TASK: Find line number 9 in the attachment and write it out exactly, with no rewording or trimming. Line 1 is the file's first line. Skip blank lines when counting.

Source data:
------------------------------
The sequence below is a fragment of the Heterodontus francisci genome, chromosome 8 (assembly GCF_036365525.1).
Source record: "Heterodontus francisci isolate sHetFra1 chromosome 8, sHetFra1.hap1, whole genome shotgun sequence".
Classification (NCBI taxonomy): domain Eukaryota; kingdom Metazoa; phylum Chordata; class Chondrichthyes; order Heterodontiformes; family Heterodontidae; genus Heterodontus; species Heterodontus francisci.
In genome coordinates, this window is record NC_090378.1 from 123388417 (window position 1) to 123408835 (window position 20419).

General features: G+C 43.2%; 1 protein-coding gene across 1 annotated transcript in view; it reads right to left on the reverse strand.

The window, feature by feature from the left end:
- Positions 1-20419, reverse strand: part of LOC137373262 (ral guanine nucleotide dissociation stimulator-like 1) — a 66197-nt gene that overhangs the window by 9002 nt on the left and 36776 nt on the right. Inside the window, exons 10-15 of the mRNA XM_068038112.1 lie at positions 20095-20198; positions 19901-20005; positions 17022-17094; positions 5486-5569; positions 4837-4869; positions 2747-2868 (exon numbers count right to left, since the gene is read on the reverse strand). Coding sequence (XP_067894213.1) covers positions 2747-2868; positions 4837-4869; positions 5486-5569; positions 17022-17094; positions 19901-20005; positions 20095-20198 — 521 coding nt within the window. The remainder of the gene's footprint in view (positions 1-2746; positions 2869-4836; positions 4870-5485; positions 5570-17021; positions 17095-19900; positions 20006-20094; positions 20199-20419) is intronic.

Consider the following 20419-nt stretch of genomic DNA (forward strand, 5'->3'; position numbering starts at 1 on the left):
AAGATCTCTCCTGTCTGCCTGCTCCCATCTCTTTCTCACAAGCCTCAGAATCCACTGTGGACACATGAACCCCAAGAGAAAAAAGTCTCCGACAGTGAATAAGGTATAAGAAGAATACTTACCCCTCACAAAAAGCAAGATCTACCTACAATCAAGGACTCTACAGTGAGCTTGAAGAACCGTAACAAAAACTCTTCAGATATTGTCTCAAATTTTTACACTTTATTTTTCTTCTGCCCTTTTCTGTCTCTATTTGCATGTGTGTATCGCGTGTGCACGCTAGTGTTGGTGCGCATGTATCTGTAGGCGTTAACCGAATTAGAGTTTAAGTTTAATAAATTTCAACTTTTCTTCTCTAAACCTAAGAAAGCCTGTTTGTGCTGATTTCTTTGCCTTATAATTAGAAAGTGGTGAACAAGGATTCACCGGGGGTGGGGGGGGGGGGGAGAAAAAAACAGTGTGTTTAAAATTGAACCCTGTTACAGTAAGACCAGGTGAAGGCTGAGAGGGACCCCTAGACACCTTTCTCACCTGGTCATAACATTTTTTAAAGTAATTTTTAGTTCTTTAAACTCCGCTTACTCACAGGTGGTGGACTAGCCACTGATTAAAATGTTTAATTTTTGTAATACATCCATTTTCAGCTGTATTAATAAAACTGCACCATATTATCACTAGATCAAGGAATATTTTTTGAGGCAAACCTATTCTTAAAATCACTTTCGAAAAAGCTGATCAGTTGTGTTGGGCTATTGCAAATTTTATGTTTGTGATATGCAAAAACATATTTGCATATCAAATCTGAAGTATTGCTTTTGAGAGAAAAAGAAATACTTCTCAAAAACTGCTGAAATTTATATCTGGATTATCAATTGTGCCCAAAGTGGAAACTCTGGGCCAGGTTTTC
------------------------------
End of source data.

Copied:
AAGATCTCTCCTGTCTGCCTGCTCCCATCTCTTTCTCACAAGCCTCAGAATCCACTGTGGACACATGAACCCCAAGAGAAAAAAGTCTCCGACAGTGAATAAGGTATAAGAAGAATACTTACCCCTCACAAAAAGCAAGATCTACCTACAATCAAGGACTCTACAGTGAGCTTGAAGAACCGTAACAAAAACTCTTCAGATATTGTCTCAAATTTTTACACTTTATTTTTCTTCTGCCCTTTTCTGTCTCTATTTGCATGTGTGTATCGCGTGTGCACGCTAGTGTTGGTGCGCATGTATCTGTAGGCGTTAACCGAATTAGAGTTTAAGTTTAATAAATTTCAACTTTTCTTCTCTAAACCTAAGAAAGCCTGTTTGTGCTGATTTCTTTGCCTTATAATTAGAAAGTGGTGAACAAGGATTCACCGGGGGTGGGGGGGGGGGGGAGAAAAAAACAGTGTGTTTAAAATTGAACCCTGTTACAGTAAGACCAGGTGAAGGCTGAGAGGGACCCCTAGACACCTTTCTCACCTGGTCATAACATTTTTTAAAGTAATTTTTAGTTCTTTAAACTCCGCTTACTCACAGGTGGTGGACTAGCCACTGATTAAAATGTTTAATTTTTGTAATACATCCATTTTCAGCTGTATTAATAAAACTGCACCATATTATCACTAGATCAAGGAATATTTTTTGAGGCAAACCTATTCTTAAAATCACTTTCGAAAAAGCTGATCAGTTGTGTTGGGCTATTGCAAATTTTATGTTTGTGATATGCAAAAACATATTTGCATATCAAATCTGAAGTATTGCTTTTGAGAGAAAAAGAAATACTTCTCAAAAACTGCTGAAATTTATATCTGGATTATCAATTGTGCCCAAAGTGGAAACTCTGGGCCAGGTTTTC